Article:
Disk: Oh, How Cheap Thou Art…

external disk drivesTwo things struck me today about disk:

  1. Went to buy some USB thumb drives for my users. I wanted to get 4 Gb drives so that they would only have the files we wanted them to have without giving them a platform for transporting more company files than they needed. Turns out that Office Depot where I went to buy the drives, doesn’t sell 4 Gb drives any more. The lowest USB drive I could get was 8 Gb…and that sold for $7.99. So I guess Office Depot doesn’t want to mess around with procuring and selling “puny” 4 Gb drives for $4.
  2. Found and retweeted this tweet on the SciencePorn twitter feed about the cost of disk.

SciencePorn - Cost of 1 Gb of storage over time
At this rate, they’ll be giving it away soon. This is incredible and makes me think that whatever OfficeDepot was charging for an 8Gb thumb drive, it was probably too much if their cost was $0.10 per Gb (about 80-cents on an 8Gb drive).

The other implication as an old adminstrator, is backup. With disk rates this cheap, you can solve more and more problems by throwing more disk at an issue. But that quickly strips away your ability to back up data to external removable media such as tape, platters, etc. The only feasible backup solutions are disk-to-disk (where you back up all or some subset of your orginal disk to insure you can recover) and replication-distribution, where you store multiple copies of all or a subset of your data in multiple locations and never back up your disk.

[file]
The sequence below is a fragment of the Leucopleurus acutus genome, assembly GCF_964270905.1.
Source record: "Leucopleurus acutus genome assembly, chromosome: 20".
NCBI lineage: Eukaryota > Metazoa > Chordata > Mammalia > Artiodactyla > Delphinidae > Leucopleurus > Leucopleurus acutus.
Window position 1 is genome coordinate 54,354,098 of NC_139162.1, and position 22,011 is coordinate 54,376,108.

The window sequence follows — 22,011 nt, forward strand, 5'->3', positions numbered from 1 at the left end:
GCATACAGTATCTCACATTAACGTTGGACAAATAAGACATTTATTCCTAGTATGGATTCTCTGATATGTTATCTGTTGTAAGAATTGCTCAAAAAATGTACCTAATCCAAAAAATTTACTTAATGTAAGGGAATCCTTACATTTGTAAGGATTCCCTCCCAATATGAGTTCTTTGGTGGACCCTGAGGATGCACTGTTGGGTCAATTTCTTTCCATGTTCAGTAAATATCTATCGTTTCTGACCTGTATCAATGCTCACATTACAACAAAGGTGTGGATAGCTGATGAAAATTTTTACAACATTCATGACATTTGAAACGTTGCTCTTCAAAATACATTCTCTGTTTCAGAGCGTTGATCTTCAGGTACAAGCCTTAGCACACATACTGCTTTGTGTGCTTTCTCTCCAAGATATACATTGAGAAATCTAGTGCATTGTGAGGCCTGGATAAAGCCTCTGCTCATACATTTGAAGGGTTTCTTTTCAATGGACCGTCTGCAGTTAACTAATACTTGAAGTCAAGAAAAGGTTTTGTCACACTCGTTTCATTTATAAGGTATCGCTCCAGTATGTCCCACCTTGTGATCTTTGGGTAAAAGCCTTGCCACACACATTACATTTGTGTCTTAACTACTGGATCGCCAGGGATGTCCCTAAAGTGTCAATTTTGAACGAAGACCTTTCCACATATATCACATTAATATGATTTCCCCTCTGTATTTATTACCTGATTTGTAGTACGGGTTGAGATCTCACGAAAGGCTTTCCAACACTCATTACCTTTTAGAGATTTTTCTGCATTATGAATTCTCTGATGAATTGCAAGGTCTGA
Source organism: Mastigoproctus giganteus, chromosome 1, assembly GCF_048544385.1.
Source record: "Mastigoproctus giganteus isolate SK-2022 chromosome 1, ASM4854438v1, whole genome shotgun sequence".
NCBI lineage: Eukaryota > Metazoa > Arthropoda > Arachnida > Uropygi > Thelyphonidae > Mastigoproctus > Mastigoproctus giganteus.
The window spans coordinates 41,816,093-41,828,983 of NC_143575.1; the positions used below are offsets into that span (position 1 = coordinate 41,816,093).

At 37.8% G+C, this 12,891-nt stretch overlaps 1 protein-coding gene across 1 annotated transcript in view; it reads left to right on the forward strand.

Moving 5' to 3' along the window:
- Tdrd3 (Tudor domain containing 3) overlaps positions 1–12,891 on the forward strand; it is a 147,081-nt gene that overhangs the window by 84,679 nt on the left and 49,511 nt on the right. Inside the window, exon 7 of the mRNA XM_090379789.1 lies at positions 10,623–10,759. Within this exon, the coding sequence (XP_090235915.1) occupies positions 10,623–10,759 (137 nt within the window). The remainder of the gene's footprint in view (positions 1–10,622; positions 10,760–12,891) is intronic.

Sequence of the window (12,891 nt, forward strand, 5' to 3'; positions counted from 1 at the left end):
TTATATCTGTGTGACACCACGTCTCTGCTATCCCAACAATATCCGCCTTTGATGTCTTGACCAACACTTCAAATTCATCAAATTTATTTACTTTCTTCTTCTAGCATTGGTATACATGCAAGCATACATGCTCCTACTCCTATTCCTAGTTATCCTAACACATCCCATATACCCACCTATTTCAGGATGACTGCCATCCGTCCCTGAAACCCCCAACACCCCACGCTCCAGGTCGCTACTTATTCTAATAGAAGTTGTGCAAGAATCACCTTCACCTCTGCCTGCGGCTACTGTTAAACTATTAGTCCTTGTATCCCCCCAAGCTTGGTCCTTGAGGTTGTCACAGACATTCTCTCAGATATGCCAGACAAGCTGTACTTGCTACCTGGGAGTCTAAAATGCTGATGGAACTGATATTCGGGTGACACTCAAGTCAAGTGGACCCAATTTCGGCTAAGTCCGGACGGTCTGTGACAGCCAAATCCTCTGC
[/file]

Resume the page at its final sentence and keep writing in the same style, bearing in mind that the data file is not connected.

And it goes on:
This also changes the admin’s role from one of conserving disk to always making sure there’s enough disk to handle needs and backup/disaster recovery.

So this is the future: more demand for disk by high storage applications (video, pictures, sound, etc) combined with lower disk costs = more disk needed to insure the data we have is always permanent.

And while disk is certainly cheap, I can’t wait for the inevitable tumble in Solid State Drive device (SSD) pricing that will offer high-speed disk for a reasonable price. Because at that point, disk makes a bigger contribution to application efficiency.

Of course, there’s the other side of the equation that says disk is cheap but it’s not free.


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About Joe Hertvik

Joe is the owner of Hertvik Business Services, a service company providing written white papers, case studies, and other marketing content to computer industry companies. He is also a contributing editor for IT Jungle and has written the Admin Alert column for the past ten years. Follow Joe Hertvik on Twitter @JoeHertvik. Email Joe for a free quote on white papers, case studies, brochures, or other marketing materials.
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1 Response to Disk: Oh, How Cheap Thou Art…

  1. Douglas Streifling says:

    4 GB thumb drive, 4 GB access path . . . I am starting to detect a pattern here. 😉

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